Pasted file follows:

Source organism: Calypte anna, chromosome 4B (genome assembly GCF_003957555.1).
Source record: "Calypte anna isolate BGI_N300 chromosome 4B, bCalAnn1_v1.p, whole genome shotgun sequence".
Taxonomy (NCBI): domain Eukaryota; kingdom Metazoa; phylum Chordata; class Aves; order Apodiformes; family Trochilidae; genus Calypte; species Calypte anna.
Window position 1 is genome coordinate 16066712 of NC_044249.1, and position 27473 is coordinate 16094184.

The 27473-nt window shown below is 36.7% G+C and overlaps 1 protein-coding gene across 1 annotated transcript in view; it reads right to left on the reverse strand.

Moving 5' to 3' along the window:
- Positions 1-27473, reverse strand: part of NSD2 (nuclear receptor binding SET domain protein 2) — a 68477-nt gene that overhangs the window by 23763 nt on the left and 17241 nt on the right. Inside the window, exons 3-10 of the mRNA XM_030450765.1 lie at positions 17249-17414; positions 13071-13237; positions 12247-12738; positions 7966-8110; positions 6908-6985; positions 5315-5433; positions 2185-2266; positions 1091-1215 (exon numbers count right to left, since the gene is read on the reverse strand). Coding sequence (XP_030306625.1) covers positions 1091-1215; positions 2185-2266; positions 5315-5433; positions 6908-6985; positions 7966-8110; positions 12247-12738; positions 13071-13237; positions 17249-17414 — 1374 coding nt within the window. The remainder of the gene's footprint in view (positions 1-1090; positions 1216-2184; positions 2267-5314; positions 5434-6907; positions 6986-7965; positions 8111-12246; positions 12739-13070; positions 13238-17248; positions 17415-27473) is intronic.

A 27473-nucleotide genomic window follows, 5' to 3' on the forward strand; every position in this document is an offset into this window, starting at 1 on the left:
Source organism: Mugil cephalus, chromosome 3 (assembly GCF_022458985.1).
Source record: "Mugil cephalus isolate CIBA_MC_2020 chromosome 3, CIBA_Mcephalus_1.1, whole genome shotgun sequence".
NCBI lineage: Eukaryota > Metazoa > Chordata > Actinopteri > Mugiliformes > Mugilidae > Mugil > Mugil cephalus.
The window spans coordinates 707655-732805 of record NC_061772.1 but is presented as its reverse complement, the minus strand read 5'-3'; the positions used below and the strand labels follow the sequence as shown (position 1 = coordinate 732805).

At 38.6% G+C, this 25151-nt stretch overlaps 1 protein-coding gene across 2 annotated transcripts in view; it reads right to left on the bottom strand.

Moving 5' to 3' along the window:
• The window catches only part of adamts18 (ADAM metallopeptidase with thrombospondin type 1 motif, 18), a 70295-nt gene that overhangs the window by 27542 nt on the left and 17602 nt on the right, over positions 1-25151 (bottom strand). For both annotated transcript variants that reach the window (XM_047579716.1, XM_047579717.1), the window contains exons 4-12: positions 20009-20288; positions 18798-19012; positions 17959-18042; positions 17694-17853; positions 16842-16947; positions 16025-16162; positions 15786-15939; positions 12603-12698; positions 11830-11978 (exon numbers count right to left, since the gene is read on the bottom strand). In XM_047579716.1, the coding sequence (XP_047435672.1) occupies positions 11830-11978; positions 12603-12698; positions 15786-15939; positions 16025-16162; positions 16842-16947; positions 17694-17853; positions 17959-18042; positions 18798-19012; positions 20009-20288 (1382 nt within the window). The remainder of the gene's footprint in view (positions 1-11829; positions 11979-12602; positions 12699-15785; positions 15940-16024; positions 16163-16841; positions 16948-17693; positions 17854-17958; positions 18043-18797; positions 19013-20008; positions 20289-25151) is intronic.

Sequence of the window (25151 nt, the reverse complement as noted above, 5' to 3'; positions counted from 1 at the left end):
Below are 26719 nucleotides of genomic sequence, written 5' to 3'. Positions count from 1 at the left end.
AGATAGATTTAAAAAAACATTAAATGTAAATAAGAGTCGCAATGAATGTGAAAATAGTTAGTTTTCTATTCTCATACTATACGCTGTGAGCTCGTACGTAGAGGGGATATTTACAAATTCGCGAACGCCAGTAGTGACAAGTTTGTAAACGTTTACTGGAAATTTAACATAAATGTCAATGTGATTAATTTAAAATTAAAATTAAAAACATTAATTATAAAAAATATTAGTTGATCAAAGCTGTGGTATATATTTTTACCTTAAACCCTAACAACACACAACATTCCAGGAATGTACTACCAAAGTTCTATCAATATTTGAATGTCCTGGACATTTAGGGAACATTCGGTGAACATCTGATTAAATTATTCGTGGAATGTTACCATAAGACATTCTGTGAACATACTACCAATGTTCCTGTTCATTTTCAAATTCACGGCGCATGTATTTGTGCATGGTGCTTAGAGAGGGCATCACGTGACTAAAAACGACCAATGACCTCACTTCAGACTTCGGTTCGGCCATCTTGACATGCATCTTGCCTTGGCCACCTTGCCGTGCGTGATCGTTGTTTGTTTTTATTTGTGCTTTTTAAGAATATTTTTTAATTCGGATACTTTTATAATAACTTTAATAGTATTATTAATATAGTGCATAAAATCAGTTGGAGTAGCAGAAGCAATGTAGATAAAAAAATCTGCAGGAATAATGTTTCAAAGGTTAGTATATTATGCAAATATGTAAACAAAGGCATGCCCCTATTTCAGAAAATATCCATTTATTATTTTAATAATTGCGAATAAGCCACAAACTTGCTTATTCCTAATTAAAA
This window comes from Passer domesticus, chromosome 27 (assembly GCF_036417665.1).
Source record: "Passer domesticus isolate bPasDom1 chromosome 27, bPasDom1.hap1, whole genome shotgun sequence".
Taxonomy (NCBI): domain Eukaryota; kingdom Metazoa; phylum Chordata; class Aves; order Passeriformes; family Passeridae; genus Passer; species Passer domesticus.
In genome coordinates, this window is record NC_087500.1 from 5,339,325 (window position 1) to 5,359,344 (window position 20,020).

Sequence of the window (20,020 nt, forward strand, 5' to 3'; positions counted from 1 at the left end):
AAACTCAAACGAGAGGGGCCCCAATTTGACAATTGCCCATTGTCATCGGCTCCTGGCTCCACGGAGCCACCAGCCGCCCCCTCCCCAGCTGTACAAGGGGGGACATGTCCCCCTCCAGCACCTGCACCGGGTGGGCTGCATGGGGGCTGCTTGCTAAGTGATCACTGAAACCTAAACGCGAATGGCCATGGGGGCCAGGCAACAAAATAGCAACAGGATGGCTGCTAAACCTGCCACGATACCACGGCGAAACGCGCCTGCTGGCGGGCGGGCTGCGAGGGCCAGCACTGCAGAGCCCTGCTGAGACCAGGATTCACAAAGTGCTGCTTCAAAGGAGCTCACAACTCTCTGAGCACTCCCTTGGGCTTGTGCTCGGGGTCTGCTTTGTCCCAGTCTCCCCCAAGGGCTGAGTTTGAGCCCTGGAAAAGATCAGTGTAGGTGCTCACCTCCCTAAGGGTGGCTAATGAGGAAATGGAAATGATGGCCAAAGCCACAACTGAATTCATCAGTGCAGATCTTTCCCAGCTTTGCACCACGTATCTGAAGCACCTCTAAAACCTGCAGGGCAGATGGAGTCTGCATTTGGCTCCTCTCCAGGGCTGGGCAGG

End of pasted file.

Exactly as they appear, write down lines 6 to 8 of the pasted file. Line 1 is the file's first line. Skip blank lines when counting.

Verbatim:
Moving 5' to 3' along the window:
- Positions 1-27473, reverse strand: part of NSD2 (nuclear receptor binding SET domain protein 2) — a 68477-nt gene that overhangs the window by 23763 nt on the left and 17241 nt on the right. Inside the window, exons 3-10 of the mRNA XM_030450765.1 lie at positions 17249-17414; positions 13071-13237; positions 12247-12738; positions 7966-8110; positions 6908-6985; positions 5315-5433; positions 2185-2266; positions 1091-1215 (exon numbers count right to left, since the gene is read on the reverse strand). Coding sequence (XP_030306625.1) covers positions 1091-1215; positions 2185-2266; positions 5315-5433; positions 6908-6985; positions 7966-8110; positions 12247-12738; positions 13071-13237; positions 17249-17414 — 1374 coding nt within the window. The remainder of the gene's footprint in view (positions 1-1090; positions 1216-2184; positions 2267-5314; positions 5434-6907; positions 6986-7965; positions 8111-12246; positions 12739-13070; positions 13238-17248; positions 17415-27473) is intronic.

A 27473-nucleotide genomic window follows, 5' to 3' on the forward strand; every position in this document is an offset into this window, starting at 1 on the left: